I work in news, so I’ve obviously covered the refugee issue from a professional point of view. But the more I read, the more I write, the more I get to know, the more I struggle with finding easy, or any, solutions really. From a human perspective, this issue breaks my heart, it literally breaks it. But from an intellectual point of view, I know that Germany alone won’t be able to solve the world’s problems. From a human perspective, it makes me angry how there can be even one single person who is not just ignorant of the immense suffering, but who actively fights, burns down, or demonstrates against the very existence of other humans.
And my heart aches when I talk to friends who traveled to Damascus years ago, a place that’s now almost completely destroyed. My heart aches when journalists share pictures of the leftovers of Baghdad on Facebook, my heart aches when journalists remind me of the beauty of Beirut because I miss it so much every day: Its mindblowing landscapes, its people, its food, its joy of life, its resilience, its generosity in everything.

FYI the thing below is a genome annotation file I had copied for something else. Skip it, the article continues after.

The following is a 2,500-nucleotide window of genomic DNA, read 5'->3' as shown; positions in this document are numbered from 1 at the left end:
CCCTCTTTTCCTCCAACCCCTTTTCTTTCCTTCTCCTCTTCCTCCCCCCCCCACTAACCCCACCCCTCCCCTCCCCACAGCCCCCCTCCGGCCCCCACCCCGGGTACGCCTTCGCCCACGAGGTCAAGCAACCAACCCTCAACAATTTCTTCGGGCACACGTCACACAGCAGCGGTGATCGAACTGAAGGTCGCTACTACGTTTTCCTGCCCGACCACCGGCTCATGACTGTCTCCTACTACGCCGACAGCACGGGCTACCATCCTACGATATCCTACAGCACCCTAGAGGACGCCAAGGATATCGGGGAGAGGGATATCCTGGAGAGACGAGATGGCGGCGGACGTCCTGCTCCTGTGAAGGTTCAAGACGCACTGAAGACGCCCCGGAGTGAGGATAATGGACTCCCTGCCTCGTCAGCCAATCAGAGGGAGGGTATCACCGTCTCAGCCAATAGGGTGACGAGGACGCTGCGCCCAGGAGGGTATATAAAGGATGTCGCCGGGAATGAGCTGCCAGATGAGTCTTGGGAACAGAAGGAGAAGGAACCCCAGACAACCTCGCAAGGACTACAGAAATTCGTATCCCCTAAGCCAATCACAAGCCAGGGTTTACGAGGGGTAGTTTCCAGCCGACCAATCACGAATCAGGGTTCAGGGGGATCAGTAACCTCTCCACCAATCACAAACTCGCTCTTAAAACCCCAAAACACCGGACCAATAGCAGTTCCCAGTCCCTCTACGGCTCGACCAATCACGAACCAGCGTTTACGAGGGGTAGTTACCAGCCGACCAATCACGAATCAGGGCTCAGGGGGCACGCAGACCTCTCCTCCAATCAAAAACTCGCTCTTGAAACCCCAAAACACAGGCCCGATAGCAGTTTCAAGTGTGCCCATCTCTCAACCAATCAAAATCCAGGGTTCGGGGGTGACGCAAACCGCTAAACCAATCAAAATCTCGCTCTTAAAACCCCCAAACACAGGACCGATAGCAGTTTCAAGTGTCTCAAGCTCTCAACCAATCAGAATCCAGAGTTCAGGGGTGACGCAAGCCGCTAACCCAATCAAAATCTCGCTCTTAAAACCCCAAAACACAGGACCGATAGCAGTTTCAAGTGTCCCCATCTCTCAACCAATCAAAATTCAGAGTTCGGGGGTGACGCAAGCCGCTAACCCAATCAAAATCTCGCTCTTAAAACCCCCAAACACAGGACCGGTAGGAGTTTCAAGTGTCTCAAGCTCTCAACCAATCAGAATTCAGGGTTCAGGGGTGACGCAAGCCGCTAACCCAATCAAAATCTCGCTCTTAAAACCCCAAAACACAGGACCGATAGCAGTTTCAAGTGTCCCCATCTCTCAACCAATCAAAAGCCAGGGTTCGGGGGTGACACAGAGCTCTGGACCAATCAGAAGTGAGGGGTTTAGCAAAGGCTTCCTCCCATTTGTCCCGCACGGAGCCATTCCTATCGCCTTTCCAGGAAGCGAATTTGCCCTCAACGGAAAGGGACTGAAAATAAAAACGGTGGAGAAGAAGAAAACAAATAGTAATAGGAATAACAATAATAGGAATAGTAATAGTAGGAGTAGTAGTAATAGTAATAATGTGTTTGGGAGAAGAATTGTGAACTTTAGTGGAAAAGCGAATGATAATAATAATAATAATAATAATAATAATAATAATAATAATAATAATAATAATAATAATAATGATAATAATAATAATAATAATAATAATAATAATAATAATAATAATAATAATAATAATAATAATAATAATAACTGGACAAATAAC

I think what it comes down to is cultivating compassion both on the road and at home. It’s wanting to find out connections, it’s battling with ourselves to dig deeper, to avoid settling for the easy answers and to endure and accept some of the painful question marks that just come with being a citizen of the world. It’s not turning a blind eye to the deeply troubling corners of it.
I hope that I’ll one day get to see a rebuilt Syria and a rebuilt Iraq. And I hope that it’s not just houses that will have been rebuilt, I hope that its people will have found home again. People like you and me, people who have been robbed of their innocence, people who love to travel, who love to eat well, who love to dance and kiss and be wild, people who care about their children, who want to change things, change hearts, change the world, people like you and me.
It may be a terribly naive and a terribly heartbreaking way of looking at the world, but it’s the only one I have.
All images by Caroline.